5 Criteria for Hiring a Great Graphic Designer

bright ideas

There are no quantifiable metrics for measuring creative talent. That’s for good reason. If you want to produce inspired materials that set you apart, you need someone who isn’t going to be entirely technical and formulaic. Designers need to be smart and reliable, but they also need to be genuinely creative. It can be daunting to assess all of this when you’re faced with the important choice of whom to entrust with your branding, website and marketing materials.

Here are 5 simple guidelines to help you choose a designer you can trust:

Experience

No amount of talent can make up for knowledge that is hard-won in the field. Students and junior designers play a very important role in the design world, and they may be eager to work for less money, but a more experienced designer is essential if you wish to see efficiency and confidence reflected in your branded materials.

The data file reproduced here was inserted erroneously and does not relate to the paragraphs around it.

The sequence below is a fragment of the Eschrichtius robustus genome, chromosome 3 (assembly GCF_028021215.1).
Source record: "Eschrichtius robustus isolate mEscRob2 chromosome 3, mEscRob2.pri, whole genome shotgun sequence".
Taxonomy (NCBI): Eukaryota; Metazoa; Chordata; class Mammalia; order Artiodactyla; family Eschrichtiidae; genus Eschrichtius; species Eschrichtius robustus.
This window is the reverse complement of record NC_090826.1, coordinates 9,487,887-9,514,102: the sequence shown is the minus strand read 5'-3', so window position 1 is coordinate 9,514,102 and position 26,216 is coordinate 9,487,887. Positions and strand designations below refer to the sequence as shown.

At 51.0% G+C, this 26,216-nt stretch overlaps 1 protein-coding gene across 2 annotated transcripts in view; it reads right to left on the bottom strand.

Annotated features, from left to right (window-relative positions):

Experienced designers have learned to integrate the many elements that go into successful branding, including design strategy, hierarchy of content, the subtleties and power of color, and how to express grand ideas with maximum efficiency and impact. Just like in most areas of life, with design, you typically get what you pay for.

Portfolio

Each designer’s work speaks for itself. Look for a professional whose work excites you.

You should be able to answer many questions by reviewing a person’s portfolio. Have they worked across a broad range of industries, or do they specialize in a particular niche? Are they experienced in print work, web design, interactive or some combination? Is their preferred style edgy and gritty? Sparse and clean? Handmade and illustrative? Is this designer good at typesetting and layout, or are they really better at logos?

Designers who display a good deal of breadth across styles and industries are more likely to be adaptable. And those who serve a more particular niche can also provide excellent, well informed results for businesses that fit their wheelhouse.